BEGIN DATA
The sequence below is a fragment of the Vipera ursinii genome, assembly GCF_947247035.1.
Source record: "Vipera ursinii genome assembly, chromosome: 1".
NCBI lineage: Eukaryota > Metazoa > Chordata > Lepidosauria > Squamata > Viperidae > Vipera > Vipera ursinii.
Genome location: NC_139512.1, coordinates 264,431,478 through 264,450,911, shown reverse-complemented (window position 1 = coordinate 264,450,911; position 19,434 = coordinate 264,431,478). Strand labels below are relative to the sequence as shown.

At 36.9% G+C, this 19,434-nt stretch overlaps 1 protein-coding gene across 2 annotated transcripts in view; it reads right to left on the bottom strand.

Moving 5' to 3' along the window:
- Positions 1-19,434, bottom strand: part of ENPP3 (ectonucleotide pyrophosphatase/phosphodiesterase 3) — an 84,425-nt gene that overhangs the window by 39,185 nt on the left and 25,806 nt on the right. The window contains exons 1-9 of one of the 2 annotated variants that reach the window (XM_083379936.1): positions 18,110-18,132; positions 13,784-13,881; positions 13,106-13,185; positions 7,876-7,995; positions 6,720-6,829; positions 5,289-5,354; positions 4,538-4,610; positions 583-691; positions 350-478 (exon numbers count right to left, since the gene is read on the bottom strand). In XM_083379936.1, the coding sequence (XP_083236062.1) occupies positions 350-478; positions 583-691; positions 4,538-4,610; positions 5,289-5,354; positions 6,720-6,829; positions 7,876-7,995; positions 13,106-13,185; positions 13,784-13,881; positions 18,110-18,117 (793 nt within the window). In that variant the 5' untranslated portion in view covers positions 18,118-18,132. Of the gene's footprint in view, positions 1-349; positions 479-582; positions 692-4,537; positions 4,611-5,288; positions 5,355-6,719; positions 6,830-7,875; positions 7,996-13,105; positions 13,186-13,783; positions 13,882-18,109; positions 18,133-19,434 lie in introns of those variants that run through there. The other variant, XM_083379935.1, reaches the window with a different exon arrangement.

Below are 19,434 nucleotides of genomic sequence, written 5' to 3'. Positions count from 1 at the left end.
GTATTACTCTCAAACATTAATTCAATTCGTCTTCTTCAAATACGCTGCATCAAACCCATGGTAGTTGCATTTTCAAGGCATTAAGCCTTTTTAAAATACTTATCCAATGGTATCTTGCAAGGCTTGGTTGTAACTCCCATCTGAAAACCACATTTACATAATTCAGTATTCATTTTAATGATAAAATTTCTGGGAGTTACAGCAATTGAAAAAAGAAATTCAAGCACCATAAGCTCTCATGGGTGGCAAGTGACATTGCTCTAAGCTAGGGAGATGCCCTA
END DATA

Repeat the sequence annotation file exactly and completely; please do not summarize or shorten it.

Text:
The sequence below is a fragment of the Vipera ursinii genome, assembly GCF_947247035.1.
Source record: "Vipera ursinii genome assembly, chromosome: 1".
NCBI lineage: Eukaryota > Metazoa > Chordata > Lepidosauria > Squamata > Viperidae > Vipera > Vipera ursinii.
Genome location: NC_139512.1, coordinates 264,431,478 through 264,450,911, shown reverse-complemented (window position 1 = coordinate 264,450,911; position 19,434 = coordinate 264,431,478). Strand labels below are relative to the sequence as shown.

At 36.9% G+C, this 19,434-nt stretch overlaps 1 protein-coding gene across 2 annotated transcripts in view; it reads right to left on the bottom strand.

Moving 5' to 3' along the window:
- Positions 1-19,434, bottom strand: part of ENPP3 (ectonucleotide pyrophosphatase/phosphodiesterase 3) — an 84,425-nt gene that overhangs the window by 39,185 nt on the left and 25,806 nt on the right. The window contains exons 1-9 of one of the 2 annotated variants that reach the window (XM_083379936.1): positions 18,110-18,132; positions 13,784-13,881; positions 13,106-13,185; positions 7,876-7,995; positions 6,720-6,829; positions 5,289-5,354; positions 4,538-4,610; positions 583-691; positions 350-478 (exon numbers count right to left, since the gene is read on the bottom strand). In XM_083379936.1, the coding sequence (XP_083236062.1) occupies positions 350-478; positions 583-691; positions 4,538-4,610; positions 5,289-5,354; positions 6,720-6,829; positions 7,876-7,995; positions 13,106-13,185; positions 13,784-13,881; positions 18,110-18,117 (793 nt within the window). In that variant the 5' untranslated portion in view covers positions 18,118-18,132. Of the gene's footprint in view, positions 1-349; positions 479-582; positions 692-4,537; positions 4,611-5,288; positions 5,355-6,719; positions 6,830-7,875; positions 7,996-13,105; positions 13,186-13,783; positions 13,882-18,109; positions 18,133-19,434 lie in introns of those variants that run through there. The other variant, XM_083379935.1, reaches the window with a different exon arrangement.

Below are 19,434 nucleotides of genomic sequence, written 5' to 3'. Positions count from 1 at the left end.
GTATTACTCTCAAACATTAATTCAATTCGTCTTCTTCAAATACGCTGCATCAAACCCATGGTAGTTGCATTTTCAAGGCATTAAGCCTTTTTAAAATACTTATCCAATGGTATCTTGCAAGGCTTGGTTGTAACTCCCATCTGAAAACCACATTTACATAATTCAGTATTCATTTTAATGATAAAATTTCTGGGAGTTACAGCAATTGAAAAAAGAAATTCAAGCACCATAAGCTCTCATGGGTGGCAAGTGACATTGCTCTAAGCTAGGGAGATGCCCTA